Efforts to establish a pair of new Jefferson County Sheriff’s offices in eastern Birmingham are at least on hold until law enforcement leaders in the city and county demonstrate they are in agreement on the move.
Commissioner Lashunda Scales broached a discussion about the offices. They were on the Jefferson County Commission committee agenda as “substations,” but the discussion shifted to them being offices of the Sheriff’s Department’s Violent Crime Victim Unit, which now is based in the Sheriff’s office downtown.
Scales told her fellow commissioners that Tony Serra, owner of Serra Automotive Management, had agreed to lease a pair of buildings – at 9711 Parkway East and 2355 Carson Road – to the Sheriff’s Office for $1 per year.
Serra was at the committee meeting and spoke to commissioners, along with Parkway Christian Fellowship Pastor Randy Williams and area resident Gwendolyn Guster Welch. Each spoke about the need for heightened law enforcement presence in the area.
Commissioners Joe Knight and Steve Ammons questioned whether the offices would truly be substations. Sheriff Sgt. Rodney Jones acknowledged they would not be “true substations,” but instead spaces where victims of violent crime could be interviewed.
Commission President Jimmie Stephens compared the proposed offices to some rural substations, where there is “a sheriff’s presence.” Ultimately Scales’ fellow commissioners sought assurance that Birmingham would welcome county law enforcement offices being placed in its city limits.
“I applaud the effort,” Stephens said. “I think it is a grand thought. I think we probably as a commission need to sit down with the sheriff and the (Birmingham) chief of police to make sure they’re coordinating. The last thing we can do as a commission is put resources in a police jurisdiction where it is, A, maybe not wanted and, B, where we’re hindering the ability to police those unincorporated areas that are our primary responsibility.”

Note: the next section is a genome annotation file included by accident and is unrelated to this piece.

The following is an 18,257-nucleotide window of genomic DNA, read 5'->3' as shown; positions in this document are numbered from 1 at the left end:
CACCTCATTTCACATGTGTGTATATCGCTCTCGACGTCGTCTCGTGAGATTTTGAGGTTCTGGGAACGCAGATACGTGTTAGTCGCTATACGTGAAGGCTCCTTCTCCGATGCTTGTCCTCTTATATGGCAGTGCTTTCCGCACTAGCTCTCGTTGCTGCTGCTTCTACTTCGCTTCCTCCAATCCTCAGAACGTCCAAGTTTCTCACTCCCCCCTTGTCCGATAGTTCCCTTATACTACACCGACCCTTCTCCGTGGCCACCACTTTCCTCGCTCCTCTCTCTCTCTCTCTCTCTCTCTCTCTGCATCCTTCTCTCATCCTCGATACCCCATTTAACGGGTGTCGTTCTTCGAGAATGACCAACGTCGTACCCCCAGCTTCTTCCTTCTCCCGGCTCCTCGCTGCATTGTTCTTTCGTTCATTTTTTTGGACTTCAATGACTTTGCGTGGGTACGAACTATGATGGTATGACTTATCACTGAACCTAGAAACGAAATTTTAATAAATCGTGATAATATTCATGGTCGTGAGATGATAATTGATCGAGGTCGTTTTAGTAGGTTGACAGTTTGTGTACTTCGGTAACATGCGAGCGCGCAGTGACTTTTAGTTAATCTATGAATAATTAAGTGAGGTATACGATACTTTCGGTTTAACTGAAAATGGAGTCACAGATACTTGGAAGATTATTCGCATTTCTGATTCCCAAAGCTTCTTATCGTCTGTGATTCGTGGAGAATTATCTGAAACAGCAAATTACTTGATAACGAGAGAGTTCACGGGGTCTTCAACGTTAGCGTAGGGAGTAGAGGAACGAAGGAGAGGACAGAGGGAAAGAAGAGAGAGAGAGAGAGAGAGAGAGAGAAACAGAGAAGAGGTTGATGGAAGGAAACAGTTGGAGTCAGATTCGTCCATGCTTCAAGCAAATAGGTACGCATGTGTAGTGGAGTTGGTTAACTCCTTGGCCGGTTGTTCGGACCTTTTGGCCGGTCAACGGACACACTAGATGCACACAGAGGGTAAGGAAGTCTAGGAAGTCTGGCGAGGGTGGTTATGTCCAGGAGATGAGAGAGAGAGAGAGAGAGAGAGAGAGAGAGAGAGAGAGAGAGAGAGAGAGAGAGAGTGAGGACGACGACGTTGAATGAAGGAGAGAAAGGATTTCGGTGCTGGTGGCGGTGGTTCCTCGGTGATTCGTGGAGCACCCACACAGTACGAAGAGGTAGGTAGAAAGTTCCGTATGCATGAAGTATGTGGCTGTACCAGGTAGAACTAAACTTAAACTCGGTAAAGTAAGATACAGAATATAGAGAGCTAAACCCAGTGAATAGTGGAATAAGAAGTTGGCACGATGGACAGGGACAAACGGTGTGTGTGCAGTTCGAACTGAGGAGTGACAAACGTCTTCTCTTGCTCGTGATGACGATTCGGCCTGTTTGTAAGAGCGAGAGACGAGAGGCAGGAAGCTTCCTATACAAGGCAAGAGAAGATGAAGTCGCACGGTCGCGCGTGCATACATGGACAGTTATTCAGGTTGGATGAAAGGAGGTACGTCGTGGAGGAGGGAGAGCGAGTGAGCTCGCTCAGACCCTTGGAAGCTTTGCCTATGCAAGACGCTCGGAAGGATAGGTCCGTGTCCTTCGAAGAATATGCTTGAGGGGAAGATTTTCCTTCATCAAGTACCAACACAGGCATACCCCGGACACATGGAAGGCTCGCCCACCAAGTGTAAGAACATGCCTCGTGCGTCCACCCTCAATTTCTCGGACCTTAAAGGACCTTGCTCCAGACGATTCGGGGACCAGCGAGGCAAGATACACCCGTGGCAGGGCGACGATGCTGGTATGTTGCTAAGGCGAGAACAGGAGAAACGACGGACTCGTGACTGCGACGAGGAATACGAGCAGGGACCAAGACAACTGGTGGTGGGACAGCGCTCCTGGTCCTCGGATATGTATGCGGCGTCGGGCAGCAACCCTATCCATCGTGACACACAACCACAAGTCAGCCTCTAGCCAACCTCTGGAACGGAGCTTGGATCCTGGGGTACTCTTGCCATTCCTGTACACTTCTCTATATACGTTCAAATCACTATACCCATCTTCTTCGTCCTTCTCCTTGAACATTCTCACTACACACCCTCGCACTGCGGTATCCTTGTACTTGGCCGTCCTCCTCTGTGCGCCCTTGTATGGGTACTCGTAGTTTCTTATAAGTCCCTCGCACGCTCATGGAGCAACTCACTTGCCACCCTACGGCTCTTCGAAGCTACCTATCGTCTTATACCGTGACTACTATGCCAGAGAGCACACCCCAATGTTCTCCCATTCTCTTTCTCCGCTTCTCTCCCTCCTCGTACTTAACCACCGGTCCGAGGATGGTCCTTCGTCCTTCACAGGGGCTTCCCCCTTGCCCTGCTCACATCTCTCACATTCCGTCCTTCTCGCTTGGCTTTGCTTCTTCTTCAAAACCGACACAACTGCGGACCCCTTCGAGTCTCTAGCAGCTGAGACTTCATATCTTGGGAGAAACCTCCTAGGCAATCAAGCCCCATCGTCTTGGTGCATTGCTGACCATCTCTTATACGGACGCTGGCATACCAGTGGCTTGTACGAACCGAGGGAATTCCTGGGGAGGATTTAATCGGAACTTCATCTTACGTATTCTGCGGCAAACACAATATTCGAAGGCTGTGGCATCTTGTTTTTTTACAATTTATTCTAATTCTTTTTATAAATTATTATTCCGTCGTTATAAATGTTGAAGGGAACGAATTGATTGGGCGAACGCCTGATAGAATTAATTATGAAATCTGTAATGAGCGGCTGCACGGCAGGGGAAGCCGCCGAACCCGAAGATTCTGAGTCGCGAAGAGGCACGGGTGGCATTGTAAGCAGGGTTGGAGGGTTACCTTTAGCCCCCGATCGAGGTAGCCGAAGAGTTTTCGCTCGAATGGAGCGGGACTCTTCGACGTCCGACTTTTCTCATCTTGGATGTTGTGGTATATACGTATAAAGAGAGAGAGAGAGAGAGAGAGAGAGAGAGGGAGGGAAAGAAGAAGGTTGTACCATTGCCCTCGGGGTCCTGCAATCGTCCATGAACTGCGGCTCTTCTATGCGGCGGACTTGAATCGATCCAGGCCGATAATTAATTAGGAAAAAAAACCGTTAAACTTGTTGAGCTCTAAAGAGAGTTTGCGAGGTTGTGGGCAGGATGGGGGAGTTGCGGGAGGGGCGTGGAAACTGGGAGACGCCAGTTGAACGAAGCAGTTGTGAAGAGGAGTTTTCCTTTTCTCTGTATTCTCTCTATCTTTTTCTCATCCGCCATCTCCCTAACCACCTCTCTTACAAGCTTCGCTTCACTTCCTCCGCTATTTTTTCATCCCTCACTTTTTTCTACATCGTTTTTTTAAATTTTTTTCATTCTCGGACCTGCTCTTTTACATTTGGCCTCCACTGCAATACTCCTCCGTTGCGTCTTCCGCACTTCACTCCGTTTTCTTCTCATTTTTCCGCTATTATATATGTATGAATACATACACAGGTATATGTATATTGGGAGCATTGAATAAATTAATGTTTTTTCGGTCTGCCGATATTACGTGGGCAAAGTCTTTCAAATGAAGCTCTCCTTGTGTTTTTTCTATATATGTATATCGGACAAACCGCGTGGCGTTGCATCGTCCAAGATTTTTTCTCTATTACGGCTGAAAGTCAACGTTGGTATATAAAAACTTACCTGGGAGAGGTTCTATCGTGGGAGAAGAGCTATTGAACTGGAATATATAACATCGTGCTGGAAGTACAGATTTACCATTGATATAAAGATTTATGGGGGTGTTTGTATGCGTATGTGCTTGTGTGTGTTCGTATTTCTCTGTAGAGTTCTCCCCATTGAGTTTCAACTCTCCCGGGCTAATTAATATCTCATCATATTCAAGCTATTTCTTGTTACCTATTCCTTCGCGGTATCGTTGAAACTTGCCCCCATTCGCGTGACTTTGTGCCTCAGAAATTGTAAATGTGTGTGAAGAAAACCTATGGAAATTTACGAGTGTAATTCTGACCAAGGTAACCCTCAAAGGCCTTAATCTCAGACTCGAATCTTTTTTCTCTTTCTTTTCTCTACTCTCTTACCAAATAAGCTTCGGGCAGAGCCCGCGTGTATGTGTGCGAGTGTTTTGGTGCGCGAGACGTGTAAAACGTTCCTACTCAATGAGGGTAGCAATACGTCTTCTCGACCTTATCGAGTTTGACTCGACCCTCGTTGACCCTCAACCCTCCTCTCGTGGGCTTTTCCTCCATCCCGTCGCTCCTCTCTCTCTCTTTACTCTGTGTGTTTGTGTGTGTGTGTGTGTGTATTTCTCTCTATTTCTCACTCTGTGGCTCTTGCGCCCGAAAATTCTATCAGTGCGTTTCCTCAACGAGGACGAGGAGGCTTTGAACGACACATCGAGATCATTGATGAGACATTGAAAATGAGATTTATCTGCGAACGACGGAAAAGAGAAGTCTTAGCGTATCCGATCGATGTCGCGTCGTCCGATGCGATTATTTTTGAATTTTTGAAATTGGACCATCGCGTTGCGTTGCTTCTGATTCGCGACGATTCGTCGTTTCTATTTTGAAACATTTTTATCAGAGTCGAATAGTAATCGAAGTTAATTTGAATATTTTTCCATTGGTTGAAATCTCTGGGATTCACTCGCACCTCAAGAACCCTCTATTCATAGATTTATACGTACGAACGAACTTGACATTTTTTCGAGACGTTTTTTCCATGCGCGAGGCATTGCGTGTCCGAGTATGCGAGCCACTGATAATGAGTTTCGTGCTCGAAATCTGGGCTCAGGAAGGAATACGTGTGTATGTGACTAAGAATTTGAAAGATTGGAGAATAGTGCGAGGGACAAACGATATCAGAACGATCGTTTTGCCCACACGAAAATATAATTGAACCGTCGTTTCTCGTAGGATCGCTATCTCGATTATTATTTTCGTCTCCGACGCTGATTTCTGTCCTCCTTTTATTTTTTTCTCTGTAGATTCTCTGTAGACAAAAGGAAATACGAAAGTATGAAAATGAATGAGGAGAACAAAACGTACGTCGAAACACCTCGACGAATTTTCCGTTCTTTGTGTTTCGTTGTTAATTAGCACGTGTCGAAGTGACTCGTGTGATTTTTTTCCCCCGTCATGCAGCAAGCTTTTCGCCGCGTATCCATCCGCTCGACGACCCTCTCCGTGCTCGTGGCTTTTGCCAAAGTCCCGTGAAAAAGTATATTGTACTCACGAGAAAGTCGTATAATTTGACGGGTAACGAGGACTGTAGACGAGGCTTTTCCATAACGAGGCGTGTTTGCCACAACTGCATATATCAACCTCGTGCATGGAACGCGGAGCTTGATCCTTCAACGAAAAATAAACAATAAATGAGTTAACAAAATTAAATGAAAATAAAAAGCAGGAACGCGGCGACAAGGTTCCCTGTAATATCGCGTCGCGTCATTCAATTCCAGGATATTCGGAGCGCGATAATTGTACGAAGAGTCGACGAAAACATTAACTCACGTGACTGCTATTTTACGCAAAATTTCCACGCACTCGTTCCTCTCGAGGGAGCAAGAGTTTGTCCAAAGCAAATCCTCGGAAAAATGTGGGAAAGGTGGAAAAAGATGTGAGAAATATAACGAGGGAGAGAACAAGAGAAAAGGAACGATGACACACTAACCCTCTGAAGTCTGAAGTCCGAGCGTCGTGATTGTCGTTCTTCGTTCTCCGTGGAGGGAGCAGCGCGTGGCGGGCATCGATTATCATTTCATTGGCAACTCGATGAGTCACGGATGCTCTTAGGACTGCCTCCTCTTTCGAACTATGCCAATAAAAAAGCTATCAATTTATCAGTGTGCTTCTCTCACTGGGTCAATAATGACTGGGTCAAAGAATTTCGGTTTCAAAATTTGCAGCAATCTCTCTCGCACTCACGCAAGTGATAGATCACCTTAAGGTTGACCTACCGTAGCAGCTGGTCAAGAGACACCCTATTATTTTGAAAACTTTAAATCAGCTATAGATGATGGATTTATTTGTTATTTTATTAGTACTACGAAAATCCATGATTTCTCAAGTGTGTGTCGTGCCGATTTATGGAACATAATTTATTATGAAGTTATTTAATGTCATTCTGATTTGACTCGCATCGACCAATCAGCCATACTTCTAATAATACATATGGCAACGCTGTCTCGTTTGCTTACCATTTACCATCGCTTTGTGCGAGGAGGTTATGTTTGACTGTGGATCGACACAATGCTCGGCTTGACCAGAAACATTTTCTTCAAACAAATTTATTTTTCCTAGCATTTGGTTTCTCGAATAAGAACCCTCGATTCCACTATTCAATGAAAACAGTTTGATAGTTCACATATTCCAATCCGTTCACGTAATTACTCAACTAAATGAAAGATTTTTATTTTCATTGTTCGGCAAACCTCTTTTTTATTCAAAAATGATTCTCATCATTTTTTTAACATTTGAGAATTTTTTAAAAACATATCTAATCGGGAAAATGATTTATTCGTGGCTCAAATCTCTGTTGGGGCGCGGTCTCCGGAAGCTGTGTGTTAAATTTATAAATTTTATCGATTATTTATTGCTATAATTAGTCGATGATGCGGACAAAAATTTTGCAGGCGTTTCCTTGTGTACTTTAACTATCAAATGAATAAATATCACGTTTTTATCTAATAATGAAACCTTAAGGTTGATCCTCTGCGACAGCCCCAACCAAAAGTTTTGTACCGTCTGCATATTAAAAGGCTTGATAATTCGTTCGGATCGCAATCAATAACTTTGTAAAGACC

Knight echoed the sentiment. “We can ill afford to have our two law enforcement agencies having issues about … coming into our back yard. I wouldn’t have any problem if Serra’s property were in an unincorporated piece of the county.”
Scales called for a motion on the matter and the commissioners who were present were mute. Commissioner Sheila Tyson was said to be absent on county business.
Scales said she would ask Sheriff Mark Pettway to invite Birmingham Police Chief Patrick Smith to Thursday’s commission meeting so the discussion can continue. As commissioners met, Birmingham Mayor Randall Woodfin spoke to media in the hallway. He said requests to put a police substation in the area had been examined two years ago and rejected, at least partly because the proposed substations are too close to East Precinct.
World Police and Fire Games
Earlier, commissioners heard a presentation from the Greater Birmingham Convention and Visitors Bureau about a bid to lure the World Police and Fire Games to Jefferson County in 2025. The commission agreed to move to the Thursday agenda a resolution to pledge $2 million in a bid to attract the event to the area. The pledge matches a $2 million pledge from the city of Birmingham.
David Galbaugh, vice president of sports sales and marketing with the bureau, said the international event would bring more athletes to the area than the Summer Olympics and would have an economic impact of $75 million.
Commissioners also moved to the agenda a resolution directing the county manager to explore how best to present the jail cells on the seventh floor of the courthouse. Dr. Martin Luther King was jailed in that area in 1967.
“Commissioner Tyson’s resolution is to do due diligence and look at the big picture,” county manager Tony Petelos said. “Do we keep it there or do we disassemble the cell and move it somewhere else? We have a lot of work to do.”
Scales offered an amendment to the resolution with proposed days and hours the exhibit can be visited. Details, including who will be guides of the tour and who to call to schedule a tour, are to be determined.
“That area is locked off,” Petelos said, citing air moving equipment and storage on the seventh floor. “To open it up to school buses and a bunch of kids, we’re not going to do that until we get all those things figured out.”